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The conservative approach to criminal justice:
fighting crime, supporting victims, and protecting taxpayers.

Rob Henneke

General Counsel,
Texas Public Policy Foundation

Tuesday, June 19, 2018

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    Deportable aliens won’t benefit from the FIRST STEP Act

    | June 19, 2018

    The U.S. House of Representatives last month overwhelmingly passed the Formerly Incarcerated Reenter Society Transformed Safely Transitioning Every Person Act (“FIRST STEP Act”) (H.R. 5682). The FIRST STEP Act is truly that, movement forward to reform the criminal justice system in ways that builds consensus and will show the American people that the promises made by politicians to improve their lives can be achieved. It now awaits action in the Senate. The FIRST STEP Act will lower recidivism rates and make our streets safer.

    However, recent media coverage shows confusion stemming from earlier drafts about what effect the FIRST STEP Act has regarding deportable aliens. In short, the FIRST STEP Act does not address for a basic reason: it’s already the law.

    In terms of whether Bureau of Prisons (BOP) inmates with detainers from Immigrations and Customs Enforcement (ICE) would be transferred to a Residential Reentry Center (RRC) or Home Confinement, these inmates cannot be transferred to RRC or Home Confinement pursuant to the BOP’s own regulations.  This is true regardless of whether ICE files a detainer – the deportable status alone prevents transfer to a RRC or Home Confinement. The FIRST STEP Act does not change this, as current law already contains necessary safeguards.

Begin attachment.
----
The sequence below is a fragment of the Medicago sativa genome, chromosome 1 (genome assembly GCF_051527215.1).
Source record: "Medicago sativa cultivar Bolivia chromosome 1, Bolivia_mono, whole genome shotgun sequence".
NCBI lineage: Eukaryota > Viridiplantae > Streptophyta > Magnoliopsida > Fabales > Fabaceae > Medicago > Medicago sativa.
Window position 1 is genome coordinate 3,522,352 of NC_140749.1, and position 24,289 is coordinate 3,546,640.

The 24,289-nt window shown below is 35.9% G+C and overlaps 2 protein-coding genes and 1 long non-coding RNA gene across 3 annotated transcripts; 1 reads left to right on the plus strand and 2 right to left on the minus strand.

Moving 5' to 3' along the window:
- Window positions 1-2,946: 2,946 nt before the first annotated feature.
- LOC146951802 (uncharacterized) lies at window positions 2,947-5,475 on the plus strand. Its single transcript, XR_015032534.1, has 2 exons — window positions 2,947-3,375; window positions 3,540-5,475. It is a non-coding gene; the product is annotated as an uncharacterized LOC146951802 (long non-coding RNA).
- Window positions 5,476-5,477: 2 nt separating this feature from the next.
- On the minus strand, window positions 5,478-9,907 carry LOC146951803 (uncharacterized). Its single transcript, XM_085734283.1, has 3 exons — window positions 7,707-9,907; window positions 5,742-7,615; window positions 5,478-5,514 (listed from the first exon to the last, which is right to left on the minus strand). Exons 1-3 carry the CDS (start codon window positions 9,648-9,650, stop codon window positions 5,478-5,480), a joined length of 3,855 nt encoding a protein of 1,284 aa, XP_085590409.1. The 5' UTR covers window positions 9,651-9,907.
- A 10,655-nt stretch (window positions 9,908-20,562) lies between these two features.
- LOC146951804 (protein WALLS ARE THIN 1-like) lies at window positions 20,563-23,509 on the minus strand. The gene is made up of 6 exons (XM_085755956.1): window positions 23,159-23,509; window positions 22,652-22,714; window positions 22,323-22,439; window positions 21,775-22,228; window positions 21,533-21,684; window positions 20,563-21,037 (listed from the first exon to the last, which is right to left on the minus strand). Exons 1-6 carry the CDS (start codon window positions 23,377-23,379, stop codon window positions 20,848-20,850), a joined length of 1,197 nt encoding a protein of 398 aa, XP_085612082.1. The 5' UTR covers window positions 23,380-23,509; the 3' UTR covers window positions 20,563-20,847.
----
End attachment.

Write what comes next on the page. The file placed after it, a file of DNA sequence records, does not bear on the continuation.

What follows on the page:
Detainers, generally

    BOP defines a detainer as “[a] formal request from a Federal, state, or local jurisdiction for an inmate’s custody upon completion of a term of imprisonment. This definition includes requests for criminal and non-criminal charges (e.g., material witnesses, deportation, probation/parole violator warrants, child support, etc.). See BOP Program Statement 5800.15 §602(a) (emphasis added).  Perfected detainers require a warrant, except for ICE detainers which are perfected by the submission of a form by ICE or the United States Marshal Service. Id. at §604.  Detainers filed by federal agencies, such as ICE are always given priority over non-federal detainers. Id. at 606.

    RRCs (Community Corrections Center)

    RRCs are one of the BOP’s “Community Corrections Centers” and are governed by BOP Program Statement 7310.04, which is the administrative regulation related to 18 U.S.C. §3621(b).  BOP Program Statement 7310.04 expressly states: “This Program Statement does not apply to pretrial, holdover, or detainee inmates.” Id. at Section 6, Page 4 (emphasis added).  BOP Program Statement 7310.04 sets forth restrictions for referrals to Community Corrections Centers including:

    • (b) Inmates who are assigned a “Deportable Alien” Public Safety Factor.
    • (f) Inmates with unresolved pending charges, or detainers, which will likely lead to arrest, conviction or confinement.
    • (j) Inmates whose admission and release status is pretrial, holdover, or detainee.